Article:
Young Stars Who Recently Came Out

Even today, many young people face trepidation and fear when they decide to come out to family, friends, and the entire world. Here's a far-from-comprehensive sampling of the many young individuals who've decided to open themselves to the world and may inspire others to do the same.

Lily-Rose Depp

The daughter of Johnny Depp and Vanessa Paradis, model for Chanel, and star of the forthcoming Yoga Hosers, Lily-Rose Depp came out at the age of 16 in the summer of 2015. Initially coming out via Instagram as part of the Self Evident Truths Project, Depp said that "she wanted to be in @selfevidentproject because she falls somewhere on the vast spectrum."

Sam Smith

This singer of the hit song "Stay With Me" came out in a big way in 2014. Opening his heart to the entire world, Sam Smith's debut album, In the Lonely Hour, "is about a guy that I fell in love with last year, and he didn't love me back," according to the singer. Smith chose his personal love life as the topic of his album because he wants "to make it [his sexual preference] a normality because this is a non-issue. People wouldn't ask a straight person these questions." To quell any remaining doubts, Smith later officially came out via interview.

Matt Bomer

Star of USA Network's White Collar and the Magic Mike films, Matt Bomer came out very publicly. When he accepted the New Generation Arts and Activism Award at the Steve Chase Humanitarian Awards in 2012, he thanked his partner Simon Halls and their three children. Bomer was awarded the honor for his efforts fighting against HIV/AIDS. After coming out, Bomer stated, "I never really endeavored to hide anything."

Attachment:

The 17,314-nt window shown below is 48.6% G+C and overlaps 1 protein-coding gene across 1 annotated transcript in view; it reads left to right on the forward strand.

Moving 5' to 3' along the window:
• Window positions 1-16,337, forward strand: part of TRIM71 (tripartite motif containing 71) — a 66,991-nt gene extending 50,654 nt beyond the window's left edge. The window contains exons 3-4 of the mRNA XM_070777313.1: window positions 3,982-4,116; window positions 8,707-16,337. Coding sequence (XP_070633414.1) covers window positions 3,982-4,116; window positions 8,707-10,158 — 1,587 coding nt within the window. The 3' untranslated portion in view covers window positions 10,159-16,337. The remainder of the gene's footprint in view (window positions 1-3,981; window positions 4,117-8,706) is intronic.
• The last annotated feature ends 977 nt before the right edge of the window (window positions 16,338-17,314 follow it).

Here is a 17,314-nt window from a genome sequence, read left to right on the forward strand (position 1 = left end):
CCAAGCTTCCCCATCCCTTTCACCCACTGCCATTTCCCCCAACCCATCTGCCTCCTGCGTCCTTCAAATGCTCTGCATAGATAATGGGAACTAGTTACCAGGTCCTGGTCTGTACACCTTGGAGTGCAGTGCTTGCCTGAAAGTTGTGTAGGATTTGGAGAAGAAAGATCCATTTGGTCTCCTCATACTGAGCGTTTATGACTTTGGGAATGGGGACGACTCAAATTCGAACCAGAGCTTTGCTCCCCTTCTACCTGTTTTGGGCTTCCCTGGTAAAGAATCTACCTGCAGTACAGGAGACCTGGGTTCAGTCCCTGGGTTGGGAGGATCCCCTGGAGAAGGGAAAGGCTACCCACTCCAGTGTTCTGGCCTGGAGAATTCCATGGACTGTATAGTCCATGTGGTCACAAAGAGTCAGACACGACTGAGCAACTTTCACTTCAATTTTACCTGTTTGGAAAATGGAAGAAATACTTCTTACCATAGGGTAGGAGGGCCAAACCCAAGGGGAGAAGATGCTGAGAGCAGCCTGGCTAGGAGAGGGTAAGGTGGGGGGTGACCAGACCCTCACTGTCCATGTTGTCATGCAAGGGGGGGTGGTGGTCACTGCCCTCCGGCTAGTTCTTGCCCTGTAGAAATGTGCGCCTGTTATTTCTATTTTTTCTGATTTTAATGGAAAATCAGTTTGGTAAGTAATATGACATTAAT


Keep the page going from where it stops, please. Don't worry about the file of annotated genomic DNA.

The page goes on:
Ellen Page

Ellen Page, the star of Juno and X-Men: Days of Future Past, came out in early 2014 while delivering a speech at Time to Thrive, a conference promoting LGBT youth welfare. During her speech, the actress stated, "maybe I can make a difference, to help others have an easier and more hopeful time. Regardless, for me, I feel a personal obligation and a social responsibility." Page isn't all talk either. She took her stand for LGBTQ rights to Senator Ted Cruz in the summer of 2015, confronting the presidential hopeful for his opposition to same-sex marriage.

Adam Lambert

Runner-up on American Idol and sometimes-frontman for Queen, Adam Lambert is the first openly-gay artist to reach the #1 position on the Billboard 200 album chart. He has also been identified as the first openly-gay mainstream pop artist to debut on a major record label. On his coming out after the eighth season of Idol ended, he said, "'Come out' is so funny to me because I've never been 'in.' I've always been out. ... Everybody that I worked with knew about my personal life."

Billy Gilman

Billy Gilman, the country-music star who achieved fame at the age of 11 with the song "One Voice," said that he was "scared to death" when he came out on November 20, 2014 via a video he posted on YouTube. Gilman said he felt fear because he's "in a genre, and in an industry, that is ashamed of me for being me." But he didn't have too much to be afraid of. He's had support from some fellow country artists like LeAnn Rimes and Keith Urban.